Monday, September 14, 2009

Norfolk Lavender

A number of years ago I traveled to England, in part to see the renowned Norfolk Lavender fields - the oldest and largest fields of "English" Lavender of what was a substantial industry. English lavender [Lavandula angustifolia] really a type of lavender originally found in the wild in the mountains of northern France and traveled its way to England - perhaps via monks and their apothecary gardens.

I had a hidden agenda. I wanted them to carry my book The Lavender Garden in their gift shop. Mr. Head, carrying on the family tradition for at least four generations, perused the text. With a bit of anger he said "You say that lavender plants only last 8-10 years. We've got 25-year-old plants!" My response was that to say in the book that lavenders live to be 25 would greatly disappointed the gardener that doesn't reach that lofty goal. I said if I say 8-10 years and the gardener gets more than 10 years of healthy growth they'll be proud. He didn't buy my defense and they never carried the book.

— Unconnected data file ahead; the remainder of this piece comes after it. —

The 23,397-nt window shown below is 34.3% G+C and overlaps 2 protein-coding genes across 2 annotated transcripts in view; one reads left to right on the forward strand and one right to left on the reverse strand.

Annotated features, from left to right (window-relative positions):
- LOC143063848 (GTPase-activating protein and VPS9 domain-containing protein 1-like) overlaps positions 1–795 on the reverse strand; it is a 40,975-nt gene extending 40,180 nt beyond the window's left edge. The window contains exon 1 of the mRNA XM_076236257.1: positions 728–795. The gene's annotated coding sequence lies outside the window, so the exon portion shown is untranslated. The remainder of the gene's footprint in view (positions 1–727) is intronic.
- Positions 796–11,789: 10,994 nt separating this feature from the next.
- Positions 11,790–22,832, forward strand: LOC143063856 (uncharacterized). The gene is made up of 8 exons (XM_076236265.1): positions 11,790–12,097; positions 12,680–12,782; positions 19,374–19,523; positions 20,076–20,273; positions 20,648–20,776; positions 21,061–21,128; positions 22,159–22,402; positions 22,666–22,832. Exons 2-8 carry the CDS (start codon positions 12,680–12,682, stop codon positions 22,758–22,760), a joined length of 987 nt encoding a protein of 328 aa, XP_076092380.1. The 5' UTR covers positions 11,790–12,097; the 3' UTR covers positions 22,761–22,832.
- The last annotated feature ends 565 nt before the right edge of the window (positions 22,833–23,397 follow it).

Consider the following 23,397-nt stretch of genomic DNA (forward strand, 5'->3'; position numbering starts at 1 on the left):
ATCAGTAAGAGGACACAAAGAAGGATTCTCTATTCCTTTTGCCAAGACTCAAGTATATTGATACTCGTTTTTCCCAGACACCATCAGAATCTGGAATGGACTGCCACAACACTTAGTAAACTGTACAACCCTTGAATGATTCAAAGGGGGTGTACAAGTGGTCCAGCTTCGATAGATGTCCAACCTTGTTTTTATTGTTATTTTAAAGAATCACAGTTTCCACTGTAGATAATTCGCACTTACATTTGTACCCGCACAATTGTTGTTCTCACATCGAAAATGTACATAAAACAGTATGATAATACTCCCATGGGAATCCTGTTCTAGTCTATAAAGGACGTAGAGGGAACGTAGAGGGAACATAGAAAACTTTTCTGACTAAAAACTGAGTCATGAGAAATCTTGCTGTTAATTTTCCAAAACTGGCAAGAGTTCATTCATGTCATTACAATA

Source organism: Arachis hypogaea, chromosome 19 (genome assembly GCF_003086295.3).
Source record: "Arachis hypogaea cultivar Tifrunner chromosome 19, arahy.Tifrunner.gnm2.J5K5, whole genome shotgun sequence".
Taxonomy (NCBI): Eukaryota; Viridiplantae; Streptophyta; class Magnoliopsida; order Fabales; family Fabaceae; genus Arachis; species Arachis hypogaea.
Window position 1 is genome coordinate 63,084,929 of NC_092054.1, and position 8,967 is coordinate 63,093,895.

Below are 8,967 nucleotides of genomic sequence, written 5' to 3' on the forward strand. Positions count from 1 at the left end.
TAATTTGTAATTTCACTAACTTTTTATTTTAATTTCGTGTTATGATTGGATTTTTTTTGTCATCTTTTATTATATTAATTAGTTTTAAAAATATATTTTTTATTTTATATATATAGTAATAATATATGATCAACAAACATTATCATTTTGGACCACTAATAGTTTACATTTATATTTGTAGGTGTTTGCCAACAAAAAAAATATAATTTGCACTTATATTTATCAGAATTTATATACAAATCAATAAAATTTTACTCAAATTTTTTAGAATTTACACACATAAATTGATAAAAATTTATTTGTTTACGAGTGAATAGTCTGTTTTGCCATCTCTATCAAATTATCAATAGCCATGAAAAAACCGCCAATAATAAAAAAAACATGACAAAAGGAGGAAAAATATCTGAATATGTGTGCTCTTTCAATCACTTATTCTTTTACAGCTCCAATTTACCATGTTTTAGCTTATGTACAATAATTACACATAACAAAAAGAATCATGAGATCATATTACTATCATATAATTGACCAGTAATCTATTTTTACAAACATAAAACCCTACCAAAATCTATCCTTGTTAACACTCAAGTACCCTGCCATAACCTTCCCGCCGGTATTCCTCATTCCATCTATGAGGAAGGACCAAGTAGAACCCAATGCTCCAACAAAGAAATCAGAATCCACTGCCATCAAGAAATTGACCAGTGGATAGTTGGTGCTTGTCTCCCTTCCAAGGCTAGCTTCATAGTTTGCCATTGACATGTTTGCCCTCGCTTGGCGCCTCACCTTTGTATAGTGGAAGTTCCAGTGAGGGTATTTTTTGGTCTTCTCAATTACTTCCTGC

The photo on the right is my current early fall pruning of a 18 year-old Spanish lavender [Lavandula stoechas]. It won't last much longer as the trees have grown so high the plant isn't getting enough light to keep it from being leggy. Alas "only" 18 years. Still a good run in our wet climate with 50+ inches of Mediterranean rain each winter.

Please post a comment - I want to know what you think.

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NOTE: The comments section at the bottom of the post has disappeared. Click on the "___ Comments" button or the title under the "Blog Archives". Thanks, Robert

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